Jeanne, F., A. Laubin, B. Ousseni, C. Crémades, C. Pusinéri and P. Lizot. 2015. Bilan 2010-2015 des Ardéidés nicheurs et menacés de Mayotte. Gepomay, Mayotte, France.
Langrand, O. 1995. Guide des oiseaux de Madagascar, Delachaux and Niestlé, Lausanne, Switzerland.
Rabarisoa, R. 2001. Variation de la population des oiseaux d’eau dans le complexe des lacs de Manambolomaty, un site Ramsar de Madagascar. Ostrich 72 (Supplement 15): 83-87.
Rabarisoa, R., O. Rakotonomenjanahary and J. Ramanampamonjy. 2006. Waterbirds of Baie de Baly, Madagascar. Pages 374-375 in Waterbirds around the World (G. C. Boere, C. A. Galbraith and D. A. Stroud, eds.). The Stationery Office, Edinburgh, U.K.
Sartain, A. and A. F. A. Hawkins (eds.). 2013. The birds of Africa. Volume VIII: The Malagasy region. Christopher Helm, London, U.K.
Observations of the world’s largest known breeding colony of Agami Herons (Agamia Agami) at Tapiche Reserve in the Northeastern Peruvian Amazon
The Agami Heron (Agamia agami) is widespread in the Neotropics but remains a poorly understood species; little has been confirmed regarding population sizes and trends, seasonal migration patterns and the Agami’s role in the wetland communities it inhabits. In this study, we explore these topics through observations made from 2013 to 2021 of a large mixed-species heron breeding colony, including Agami Herons, located at the Tapiche Reserve in northeastern Peru. Situated in a seasonally flooded forest at the edge of a lagoon, the two-hectare breeding colony is observable via boat. An exhaustive census of the entire breeding area was not possible due to the large size of the colony and inadequate personnel and resources to complete the task. For the March 2017 inventory, we applied the area count technique in transects of approximately 100 m2 spaced at five intervals along the length of the colony. The count was taken when the first Agami hatchlings were about 5-7 days old, and the Agami Heron was the only colonial heron species nesting in this area. Using the formula in the Agami Heron Working Group protocol for extrapolation, (the number of nests in the counted surface × real colony surface/counted surface), the estimated number of Agami nests in 2017 was 15,450. An example of nest density at the nesting site can be seen in Figure 1. The Agami were typically present at this site between January and July, outside of which the colony site was deserted. Occupation of the area is shown by year in shades of grey in Figure 2. Observation was limited to a single access point in 2016 due to an overgrowth of floating vegetation. The Agami were completely absent in 2018, when the nesting area did not flood, and in 2020, when the flood was low and delayed. The Agami Herons were the first herons to occupy the breeding ground during years of breeding success, with Boat-billed Herons (Cochlearius cochlearius) arriving 4-8 weeks later in equal thousands of numbers as the Agami. The Boat-billed Herons typically arrived around the time the earliest Agami hatchlings were old enough to cling to branches outside the nest. The Boat-billed Herons appeared to use existing Agami nests rather than building new structures, and Agami fledglings were often observed perched just next to nests occupied by Boat-billed Herons incubating eggs. In the years that the Agami did not nest, the Boat-billed Herons arrived in far fewer numbers and also failed to breed. Territorial disputes between the Agami and Boat-billed Herons were common. Eight additional waterbird species were resident in the rookery area, some breeding concurrently with the Agami. These included Cocoi Heron (Ardea cocoi) - very common, Neotropic Cormorant (Nannopterum brasilianus) - very common, Anhinga (Anhinga anhinga) - very common, Hoatzin (Opisthocomus hoazin) - very common, Great Egret (Ardea alba) - very common, Black-crowned Night Heron (Nycticorax nycticorax) - common, Snowy Egret (Egretta thula) - common and Wattled Jacana (Jacana jacana) - very common. Nearby, in other parts of the lagoon, were also Striated Heron (Butorides striata) - very common, Horned Screamer (Anhima cornuta) - very common and Azure Gallinule (Porphyrio Flavirostris) - uncommon. Primates, raptors and reptiles were seen preying upon Agami eggs and young. Prior to the establishment of the reserve in 2010, local people exploited the rookery by collecting eggs and hunting adult birds almost to the extinction of the colony. The Agami responded rapidly and positively to protection of the rookery and showed resilience to isolated episodes of drought. Some observations suggest, however, that these birds are challenged by consecutive years of adverse climate conditions. An understanding of the Agami’s foraging behavior and range while breeding, movement patterns outside the breeding season and alternate breeding locations, if any, during atypical flood years would be of immense value to conservation efforts for this iconic heron species.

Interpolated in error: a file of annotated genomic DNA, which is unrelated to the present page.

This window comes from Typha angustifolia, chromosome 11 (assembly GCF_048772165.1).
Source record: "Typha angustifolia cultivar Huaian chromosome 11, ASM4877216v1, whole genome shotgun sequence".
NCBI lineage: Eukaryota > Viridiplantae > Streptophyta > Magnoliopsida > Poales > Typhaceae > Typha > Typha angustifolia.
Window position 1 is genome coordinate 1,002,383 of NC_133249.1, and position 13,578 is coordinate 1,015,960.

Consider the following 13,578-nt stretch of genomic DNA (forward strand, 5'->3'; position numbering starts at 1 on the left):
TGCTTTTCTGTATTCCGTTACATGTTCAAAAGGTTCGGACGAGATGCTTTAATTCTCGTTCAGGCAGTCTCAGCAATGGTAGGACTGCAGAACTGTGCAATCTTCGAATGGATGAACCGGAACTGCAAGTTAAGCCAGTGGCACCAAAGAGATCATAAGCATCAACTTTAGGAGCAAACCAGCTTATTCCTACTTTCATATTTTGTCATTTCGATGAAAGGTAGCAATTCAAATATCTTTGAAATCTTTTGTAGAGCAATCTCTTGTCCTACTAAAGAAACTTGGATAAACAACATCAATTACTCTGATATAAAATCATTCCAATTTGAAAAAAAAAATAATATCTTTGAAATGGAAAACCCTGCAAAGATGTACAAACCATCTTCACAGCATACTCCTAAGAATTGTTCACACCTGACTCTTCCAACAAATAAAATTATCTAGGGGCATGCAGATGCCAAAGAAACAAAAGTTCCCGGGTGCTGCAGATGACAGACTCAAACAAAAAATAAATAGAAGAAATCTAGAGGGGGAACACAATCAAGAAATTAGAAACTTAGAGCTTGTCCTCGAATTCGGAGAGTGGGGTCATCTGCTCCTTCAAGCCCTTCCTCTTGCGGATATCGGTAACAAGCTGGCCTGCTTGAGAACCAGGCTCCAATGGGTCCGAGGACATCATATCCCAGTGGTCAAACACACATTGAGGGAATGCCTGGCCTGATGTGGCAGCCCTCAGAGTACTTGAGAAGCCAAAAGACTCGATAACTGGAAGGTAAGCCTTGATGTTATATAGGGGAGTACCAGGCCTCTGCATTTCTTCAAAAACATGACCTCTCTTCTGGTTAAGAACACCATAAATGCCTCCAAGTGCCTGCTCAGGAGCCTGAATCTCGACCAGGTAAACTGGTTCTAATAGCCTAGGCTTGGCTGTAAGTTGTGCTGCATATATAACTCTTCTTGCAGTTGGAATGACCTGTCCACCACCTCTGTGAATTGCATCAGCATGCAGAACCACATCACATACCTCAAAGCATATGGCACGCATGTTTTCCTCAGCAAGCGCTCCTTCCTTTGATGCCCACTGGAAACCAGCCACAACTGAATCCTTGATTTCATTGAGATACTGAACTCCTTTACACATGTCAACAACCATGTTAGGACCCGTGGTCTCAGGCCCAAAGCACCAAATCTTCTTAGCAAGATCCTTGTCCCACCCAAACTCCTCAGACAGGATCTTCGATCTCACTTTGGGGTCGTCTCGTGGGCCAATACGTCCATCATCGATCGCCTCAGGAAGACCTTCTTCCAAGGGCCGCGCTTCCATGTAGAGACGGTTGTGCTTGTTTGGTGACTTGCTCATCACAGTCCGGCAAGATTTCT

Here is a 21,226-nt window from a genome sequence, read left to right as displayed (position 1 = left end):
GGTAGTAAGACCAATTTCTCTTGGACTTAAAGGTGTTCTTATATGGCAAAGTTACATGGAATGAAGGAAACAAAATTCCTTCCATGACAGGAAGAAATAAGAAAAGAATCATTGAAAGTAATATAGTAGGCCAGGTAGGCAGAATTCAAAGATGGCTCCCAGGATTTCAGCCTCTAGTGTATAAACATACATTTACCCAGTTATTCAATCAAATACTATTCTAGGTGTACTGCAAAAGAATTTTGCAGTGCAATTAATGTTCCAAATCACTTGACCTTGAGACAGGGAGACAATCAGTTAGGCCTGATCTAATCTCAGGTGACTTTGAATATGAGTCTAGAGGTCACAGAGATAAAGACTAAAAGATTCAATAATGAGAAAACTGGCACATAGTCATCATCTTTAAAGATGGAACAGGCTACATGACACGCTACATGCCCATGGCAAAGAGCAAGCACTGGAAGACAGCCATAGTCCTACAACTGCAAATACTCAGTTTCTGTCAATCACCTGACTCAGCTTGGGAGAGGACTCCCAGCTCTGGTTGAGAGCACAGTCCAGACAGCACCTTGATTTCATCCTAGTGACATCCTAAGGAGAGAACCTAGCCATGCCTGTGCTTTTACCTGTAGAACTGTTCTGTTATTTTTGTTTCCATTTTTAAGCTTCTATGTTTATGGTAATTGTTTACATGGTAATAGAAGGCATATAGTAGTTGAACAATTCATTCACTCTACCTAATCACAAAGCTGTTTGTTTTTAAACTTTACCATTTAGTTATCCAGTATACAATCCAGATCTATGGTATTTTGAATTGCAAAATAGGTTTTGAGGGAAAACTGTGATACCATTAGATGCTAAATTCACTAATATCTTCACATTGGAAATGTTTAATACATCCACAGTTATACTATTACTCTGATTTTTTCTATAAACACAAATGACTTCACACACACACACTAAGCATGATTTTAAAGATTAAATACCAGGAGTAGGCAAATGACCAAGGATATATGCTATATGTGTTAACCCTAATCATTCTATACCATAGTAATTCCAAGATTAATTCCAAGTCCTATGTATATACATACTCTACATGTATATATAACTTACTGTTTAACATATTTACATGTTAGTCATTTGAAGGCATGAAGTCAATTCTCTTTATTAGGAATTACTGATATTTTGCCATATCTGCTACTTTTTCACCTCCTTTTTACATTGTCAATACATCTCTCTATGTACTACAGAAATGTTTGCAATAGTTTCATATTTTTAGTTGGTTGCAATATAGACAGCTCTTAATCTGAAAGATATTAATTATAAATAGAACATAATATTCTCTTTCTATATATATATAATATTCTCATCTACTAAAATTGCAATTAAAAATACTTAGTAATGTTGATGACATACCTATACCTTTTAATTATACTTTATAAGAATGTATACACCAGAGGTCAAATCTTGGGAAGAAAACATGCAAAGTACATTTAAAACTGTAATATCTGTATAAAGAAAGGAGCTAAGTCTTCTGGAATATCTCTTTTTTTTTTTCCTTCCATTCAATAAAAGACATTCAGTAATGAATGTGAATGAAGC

Overview on the diversity, biogeography and conservation of Herons in Ecuador
Twenty-three species of herons have been reported in Ecuador, including Agami Heron (Agamia agami) classified under the IUCN threatened category of Vulnerable and Zigzag Heron (Zebrilus undulatus) considered as Near Threatened. Few studies have focused explicitly on the herons of the country, and little information is available about their current distribution, natural history and ecology, population trends and conservation status. We produced an integrated and updated assessment of the species richness and biogeographic patterns for all species and subspecies of herons of Ecuador. This study is based on a large species occurrence dataset obtained from different sources, including fieldwork, scientific literature, grey literature, natural history museums, open data biodiversity databases and private expert databases. Analyses emphasise wetlands and other localities that are part of the National System of Protected Areas of Ecuador or are classified as Important Bird Areas or RAMSAR sites. We identified causes driving population changes (declines or increases), including habitat changes, illegal hunt, invasive species or human-heron conflicts. Finally, we applied the IUCN Red List categories and criteria to evaluate the extinction risk for all species at the national level and provide suggestions for implementing research and conservation actions.